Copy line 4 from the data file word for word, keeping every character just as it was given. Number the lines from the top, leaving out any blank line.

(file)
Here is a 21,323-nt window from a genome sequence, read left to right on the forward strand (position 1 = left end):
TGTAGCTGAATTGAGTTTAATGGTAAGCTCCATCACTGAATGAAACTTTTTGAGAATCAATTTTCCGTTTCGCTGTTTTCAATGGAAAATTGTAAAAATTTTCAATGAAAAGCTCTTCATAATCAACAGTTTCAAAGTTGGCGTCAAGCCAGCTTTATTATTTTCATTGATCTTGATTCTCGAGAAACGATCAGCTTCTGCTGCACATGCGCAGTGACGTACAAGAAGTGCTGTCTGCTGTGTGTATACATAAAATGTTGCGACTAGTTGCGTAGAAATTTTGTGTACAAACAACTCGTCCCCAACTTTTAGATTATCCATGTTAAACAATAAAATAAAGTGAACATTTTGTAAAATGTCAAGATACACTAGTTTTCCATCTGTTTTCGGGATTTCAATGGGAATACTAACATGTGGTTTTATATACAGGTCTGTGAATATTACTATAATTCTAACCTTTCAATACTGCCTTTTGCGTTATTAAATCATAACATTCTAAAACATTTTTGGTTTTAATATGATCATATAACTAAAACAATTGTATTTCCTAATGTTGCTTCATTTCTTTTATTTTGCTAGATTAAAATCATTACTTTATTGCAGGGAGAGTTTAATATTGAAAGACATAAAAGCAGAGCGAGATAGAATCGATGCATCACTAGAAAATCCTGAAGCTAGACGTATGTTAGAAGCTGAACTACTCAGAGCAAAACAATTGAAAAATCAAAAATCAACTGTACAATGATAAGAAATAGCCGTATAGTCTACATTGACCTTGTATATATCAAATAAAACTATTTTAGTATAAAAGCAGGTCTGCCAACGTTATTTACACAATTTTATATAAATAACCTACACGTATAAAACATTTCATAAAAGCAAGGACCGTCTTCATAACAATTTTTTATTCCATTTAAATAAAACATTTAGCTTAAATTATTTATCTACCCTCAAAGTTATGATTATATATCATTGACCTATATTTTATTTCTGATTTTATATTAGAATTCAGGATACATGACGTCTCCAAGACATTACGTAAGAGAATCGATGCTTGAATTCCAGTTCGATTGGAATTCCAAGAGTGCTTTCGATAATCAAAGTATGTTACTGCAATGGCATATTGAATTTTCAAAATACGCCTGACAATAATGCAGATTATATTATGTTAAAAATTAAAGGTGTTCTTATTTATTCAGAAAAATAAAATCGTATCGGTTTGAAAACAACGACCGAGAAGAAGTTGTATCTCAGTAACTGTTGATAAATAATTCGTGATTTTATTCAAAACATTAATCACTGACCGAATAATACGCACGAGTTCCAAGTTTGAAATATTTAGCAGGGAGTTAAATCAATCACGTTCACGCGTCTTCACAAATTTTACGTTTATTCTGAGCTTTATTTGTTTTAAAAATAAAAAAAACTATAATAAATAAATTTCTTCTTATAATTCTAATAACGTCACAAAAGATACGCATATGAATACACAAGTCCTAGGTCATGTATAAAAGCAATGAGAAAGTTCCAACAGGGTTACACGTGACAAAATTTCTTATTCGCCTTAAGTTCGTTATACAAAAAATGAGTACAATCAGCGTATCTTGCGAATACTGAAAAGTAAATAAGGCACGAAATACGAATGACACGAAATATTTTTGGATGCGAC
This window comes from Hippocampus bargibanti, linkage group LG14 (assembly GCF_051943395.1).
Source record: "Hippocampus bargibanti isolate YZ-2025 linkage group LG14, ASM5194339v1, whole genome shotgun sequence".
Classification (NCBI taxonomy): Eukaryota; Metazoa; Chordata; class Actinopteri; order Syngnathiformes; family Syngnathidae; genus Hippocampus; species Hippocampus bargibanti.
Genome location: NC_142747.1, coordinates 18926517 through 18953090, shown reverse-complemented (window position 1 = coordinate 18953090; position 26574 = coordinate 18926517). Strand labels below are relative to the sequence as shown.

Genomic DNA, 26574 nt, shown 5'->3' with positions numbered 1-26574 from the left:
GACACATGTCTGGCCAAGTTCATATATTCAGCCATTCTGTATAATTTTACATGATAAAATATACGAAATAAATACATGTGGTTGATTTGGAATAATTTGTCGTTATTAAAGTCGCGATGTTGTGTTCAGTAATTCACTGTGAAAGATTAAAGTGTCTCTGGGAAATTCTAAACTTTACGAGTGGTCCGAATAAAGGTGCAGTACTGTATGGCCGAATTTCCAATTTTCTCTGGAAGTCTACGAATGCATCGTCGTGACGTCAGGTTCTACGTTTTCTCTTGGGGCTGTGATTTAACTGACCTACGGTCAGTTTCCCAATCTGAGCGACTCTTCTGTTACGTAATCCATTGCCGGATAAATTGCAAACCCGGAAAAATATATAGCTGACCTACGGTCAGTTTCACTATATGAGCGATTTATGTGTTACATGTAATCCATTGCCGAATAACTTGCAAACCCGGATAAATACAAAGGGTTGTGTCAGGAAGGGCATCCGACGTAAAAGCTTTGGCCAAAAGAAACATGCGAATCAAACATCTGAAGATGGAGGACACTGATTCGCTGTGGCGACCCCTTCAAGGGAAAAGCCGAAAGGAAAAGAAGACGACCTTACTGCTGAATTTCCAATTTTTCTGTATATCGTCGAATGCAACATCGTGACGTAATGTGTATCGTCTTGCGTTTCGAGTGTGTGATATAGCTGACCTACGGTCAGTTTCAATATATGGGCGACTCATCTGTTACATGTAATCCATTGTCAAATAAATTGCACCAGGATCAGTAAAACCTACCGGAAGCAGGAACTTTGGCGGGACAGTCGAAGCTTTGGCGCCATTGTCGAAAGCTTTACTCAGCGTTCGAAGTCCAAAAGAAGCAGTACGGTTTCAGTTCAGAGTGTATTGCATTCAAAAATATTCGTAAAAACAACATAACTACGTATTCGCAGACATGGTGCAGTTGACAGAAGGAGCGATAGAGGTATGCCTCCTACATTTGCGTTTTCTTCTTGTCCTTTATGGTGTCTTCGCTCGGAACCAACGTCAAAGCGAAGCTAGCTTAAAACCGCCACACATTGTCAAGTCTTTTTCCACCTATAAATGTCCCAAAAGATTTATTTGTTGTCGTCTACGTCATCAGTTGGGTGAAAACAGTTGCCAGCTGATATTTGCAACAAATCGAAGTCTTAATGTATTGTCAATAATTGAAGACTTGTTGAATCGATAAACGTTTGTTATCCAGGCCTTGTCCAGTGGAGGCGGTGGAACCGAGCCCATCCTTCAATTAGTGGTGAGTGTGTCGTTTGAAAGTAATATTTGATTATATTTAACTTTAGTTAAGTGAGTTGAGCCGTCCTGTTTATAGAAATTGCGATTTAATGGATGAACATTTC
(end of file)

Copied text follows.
Source record: "Hippocampus bargibanti isolate YZ-2025 linkage group LG14, ASM5194339v1, whole genome shotgun sequence".